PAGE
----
Sunday, July 15, 2007

Dog Trees

I've been reading a new book Keys to Raising a Deaf Child by Virginia Frazier-Maiwald and Lenore M Williams, M.A. I wish I would have found this book a long time ago, but am thankful for it now, and would recommend it HIGHLY to anyone who finds out that their child is deaf or hard of hearing. It's the most pro-child book I've read and cuts through all the different theories on how best to raise a deaf child and makes the information accessible to a hearing parent who is looking to give their deaf child the very best chance in life that they can.

Now having said that I will say that it is not necessarily a pro-homeschool book, but I don't really find that to be a drawback. It contains information that I've not seen anywhere else in such a succinct and straightforward manner. Everything from the pros and cons of each of the ideas on educating deaf children to a frank discussion on what it takes for a deaf kid to learn language and how vitally important that is to the child. John currently attends the Moog School for the Deaf in Columbia, Mo., we are blessed to have them and thankful that they are there. We are also blessed that in this oral only school John has a therapist who sees the need for him to have sign language and other communication options, who sees that language is of the primary importance and oral can come when it comes.

One of the things emphasized in this book is that for a deaf child to learn English it has got to be spoken to them, if they have amplified residual hearing, but that they have also got to have it signed correctly for them too. As any older person who is new to hearing loss and hearing aids will tell you, even the best most expensive hearing aids don't replace good working ears. Some speech is lost and according to this book what is the most lost is endings and the ability to differentiate between similar sounding words.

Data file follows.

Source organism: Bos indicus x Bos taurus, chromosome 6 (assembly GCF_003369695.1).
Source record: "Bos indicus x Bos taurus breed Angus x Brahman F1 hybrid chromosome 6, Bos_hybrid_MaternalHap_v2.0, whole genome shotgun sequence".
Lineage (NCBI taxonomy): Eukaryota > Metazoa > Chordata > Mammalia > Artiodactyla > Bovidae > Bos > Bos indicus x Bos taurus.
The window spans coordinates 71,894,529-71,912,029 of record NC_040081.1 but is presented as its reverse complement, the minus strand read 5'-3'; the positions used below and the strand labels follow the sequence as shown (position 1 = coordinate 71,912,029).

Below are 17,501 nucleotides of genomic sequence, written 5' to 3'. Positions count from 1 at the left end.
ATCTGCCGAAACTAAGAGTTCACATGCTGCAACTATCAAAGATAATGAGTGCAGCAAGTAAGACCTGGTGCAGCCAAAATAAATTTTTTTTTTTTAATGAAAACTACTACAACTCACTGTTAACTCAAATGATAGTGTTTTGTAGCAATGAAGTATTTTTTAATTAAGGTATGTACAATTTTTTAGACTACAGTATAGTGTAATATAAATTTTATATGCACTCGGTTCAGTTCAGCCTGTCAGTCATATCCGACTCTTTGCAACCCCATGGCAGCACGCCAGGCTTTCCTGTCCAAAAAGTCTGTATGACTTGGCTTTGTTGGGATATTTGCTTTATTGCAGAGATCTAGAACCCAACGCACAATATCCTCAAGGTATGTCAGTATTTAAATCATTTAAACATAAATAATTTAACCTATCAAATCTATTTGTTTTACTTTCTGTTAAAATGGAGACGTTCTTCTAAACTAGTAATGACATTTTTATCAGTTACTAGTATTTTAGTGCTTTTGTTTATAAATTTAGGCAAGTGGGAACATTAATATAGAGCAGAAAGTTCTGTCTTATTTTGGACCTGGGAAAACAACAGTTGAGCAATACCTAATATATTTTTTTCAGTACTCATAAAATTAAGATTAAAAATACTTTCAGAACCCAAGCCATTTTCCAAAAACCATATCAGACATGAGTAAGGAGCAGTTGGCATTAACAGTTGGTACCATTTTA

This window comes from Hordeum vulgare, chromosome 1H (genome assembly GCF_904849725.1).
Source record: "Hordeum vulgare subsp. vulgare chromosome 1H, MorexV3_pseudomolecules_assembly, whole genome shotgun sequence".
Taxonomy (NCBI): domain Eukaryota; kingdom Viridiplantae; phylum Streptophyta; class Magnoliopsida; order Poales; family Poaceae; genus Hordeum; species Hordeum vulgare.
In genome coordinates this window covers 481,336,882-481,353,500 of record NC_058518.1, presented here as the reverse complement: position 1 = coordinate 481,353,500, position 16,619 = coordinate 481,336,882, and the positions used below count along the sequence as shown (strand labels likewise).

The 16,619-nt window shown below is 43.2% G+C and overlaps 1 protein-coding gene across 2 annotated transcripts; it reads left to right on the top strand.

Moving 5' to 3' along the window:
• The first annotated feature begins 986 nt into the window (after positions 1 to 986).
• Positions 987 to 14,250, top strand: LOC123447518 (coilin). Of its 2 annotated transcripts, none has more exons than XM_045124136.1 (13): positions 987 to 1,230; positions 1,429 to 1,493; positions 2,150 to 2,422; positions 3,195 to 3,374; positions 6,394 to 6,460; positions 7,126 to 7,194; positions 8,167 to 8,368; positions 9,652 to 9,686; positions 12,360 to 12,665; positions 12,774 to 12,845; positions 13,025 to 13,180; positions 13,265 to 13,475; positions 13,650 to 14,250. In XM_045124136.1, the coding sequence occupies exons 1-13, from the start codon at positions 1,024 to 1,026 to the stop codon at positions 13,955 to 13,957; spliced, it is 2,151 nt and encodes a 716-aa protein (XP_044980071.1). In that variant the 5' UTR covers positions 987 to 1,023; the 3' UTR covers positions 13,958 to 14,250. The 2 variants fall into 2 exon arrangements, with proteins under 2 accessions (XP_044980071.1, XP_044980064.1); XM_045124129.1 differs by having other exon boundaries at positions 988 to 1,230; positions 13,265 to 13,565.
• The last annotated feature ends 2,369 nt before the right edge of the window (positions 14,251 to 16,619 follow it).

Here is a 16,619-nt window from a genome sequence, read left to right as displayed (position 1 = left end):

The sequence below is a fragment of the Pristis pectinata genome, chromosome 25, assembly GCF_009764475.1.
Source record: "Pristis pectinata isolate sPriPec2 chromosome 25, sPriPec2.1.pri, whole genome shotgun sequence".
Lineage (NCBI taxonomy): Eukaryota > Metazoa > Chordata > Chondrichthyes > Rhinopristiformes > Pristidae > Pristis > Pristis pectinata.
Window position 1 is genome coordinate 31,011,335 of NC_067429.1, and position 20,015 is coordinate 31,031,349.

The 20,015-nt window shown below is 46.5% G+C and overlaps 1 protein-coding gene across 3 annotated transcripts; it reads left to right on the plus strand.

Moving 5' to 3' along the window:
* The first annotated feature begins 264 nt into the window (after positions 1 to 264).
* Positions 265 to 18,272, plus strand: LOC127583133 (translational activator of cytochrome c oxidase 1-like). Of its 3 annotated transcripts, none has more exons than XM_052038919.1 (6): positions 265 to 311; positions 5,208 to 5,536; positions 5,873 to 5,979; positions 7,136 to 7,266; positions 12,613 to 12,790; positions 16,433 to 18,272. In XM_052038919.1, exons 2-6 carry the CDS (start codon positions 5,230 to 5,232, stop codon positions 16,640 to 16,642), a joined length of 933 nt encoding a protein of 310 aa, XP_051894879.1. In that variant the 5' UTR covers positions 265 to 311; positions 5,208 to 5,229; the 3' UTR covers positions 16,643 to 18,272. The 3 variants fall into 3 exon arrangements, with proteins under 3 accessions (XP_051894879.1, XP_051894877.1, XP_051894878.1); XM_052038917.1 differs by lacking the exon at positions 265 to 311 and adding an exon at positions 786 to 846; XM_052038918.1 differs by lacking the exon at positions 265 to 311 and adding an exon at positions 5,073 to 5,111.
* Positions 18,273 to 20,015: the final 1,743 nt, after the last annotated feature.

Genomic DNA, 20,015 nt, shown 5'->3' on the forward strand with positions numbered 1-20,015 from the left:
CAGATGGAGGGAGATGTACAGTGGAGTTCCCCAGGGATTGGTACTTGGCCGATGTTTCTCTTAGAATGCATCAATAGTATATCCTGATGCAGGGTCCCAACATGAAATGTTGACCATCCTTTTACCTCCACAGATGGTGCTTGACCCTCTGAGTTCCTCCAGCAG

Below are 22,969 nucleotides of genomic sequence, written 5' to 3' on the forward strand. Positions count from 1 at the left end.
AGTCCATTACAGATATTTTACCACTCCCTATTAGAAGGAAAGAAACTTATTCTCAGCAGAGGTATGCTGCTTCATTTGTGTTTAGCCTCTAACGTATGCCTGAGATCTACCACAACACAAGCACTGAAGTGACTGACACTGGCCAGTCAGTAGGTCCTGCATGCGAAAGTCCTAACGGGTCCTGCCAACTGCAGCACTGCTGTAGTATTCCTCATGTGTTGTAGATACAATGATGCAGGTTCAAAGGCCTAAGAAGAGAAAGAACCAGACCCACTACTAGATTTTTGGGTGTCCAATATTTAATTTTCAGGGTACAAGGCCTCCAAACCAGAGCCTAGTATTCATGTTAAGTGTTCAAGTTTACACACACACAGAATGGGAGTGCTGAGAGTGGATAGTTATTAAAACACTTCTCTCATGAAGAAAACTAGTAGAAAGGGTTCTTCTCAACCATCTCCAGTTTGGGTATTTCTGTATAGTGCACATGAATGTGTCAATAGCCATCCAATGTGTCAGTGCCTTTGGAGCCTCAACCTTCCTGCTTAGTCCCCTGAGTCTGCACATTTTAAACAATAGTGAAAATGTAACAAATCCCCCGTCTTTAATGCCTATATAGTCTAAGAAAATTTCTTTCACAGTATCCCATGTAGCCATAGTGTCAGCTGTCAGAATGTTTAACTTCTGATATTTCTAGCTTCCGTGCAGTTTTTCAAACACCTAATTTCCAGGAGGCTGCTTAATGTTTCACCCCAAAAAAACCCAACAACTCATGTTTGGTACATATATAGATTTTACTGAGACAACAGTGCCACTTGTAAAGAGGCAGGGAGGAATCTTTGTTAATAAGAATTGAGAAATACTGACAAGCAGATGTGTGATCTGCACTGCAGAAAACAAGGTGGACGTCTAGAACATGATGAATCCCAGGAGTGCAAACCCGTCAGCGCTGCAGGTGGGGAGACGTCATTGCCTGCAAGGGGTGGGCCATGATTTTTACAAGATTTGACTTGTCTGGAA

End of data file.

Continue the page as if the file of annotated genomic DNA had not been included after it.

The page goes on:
We've known for a while that John has a hard time with 'big' and 'pig' and can tell them in context now, but on their own he's guessing unless you are enunciating very, very well. What we didn't realize until a couple days ago was how hard it was for him to pick up the ending of the words. We had a good chuckle over our lesson, when he started telling us that he wanted to 'open' the cabinet to get out the 'dog trees'. It took me a second to realize what was going on, that he was after the 'dog treats', but since he can't quite hear the ending for the word and has no sign for 'treat' it's still 'dog trees'. Now the dogs don't care what you call them, at least Maggie is ready for them all the time, but really we want John to have a better command of the English language than that. So today we found that there was no SEE or ASL word for 'treat' and taught him to call them 'dog snacks' he was fine with this for the moment, but it sure showed us how intricate these language issues are going to be.

Thankfully John is a very smart little boy, he craves language like women crave chocolate and would like nothing better than for us to sit and talk, read, work on signs, and such with him. This has shown us that we are going to have to take some further steps around here to insure that he keeps up with language comprehension and so now we are imposing a 'sign language only time' for while John is down for his naps, okay other than when we have company. This was suggested to us by some savvy deaf-ed homeschooling mommies as a way to make us practice both our expressive and receptive sign skills and it's certainly time for mom and dad to get with the program and make sure that we can sign fluently so that John will learn to do so too! Oh and if you're wondering why we decided to do it during John's naps, well mom and dad are ssslllooooowwwwww and will have to finger spell stuff because their current sign vocab is not any bigger than John's, and we don't want to overly frustrate the toddler, besides he needs to keep learning to use his hearing too, at least that's the excuse I'm using at the moment :)

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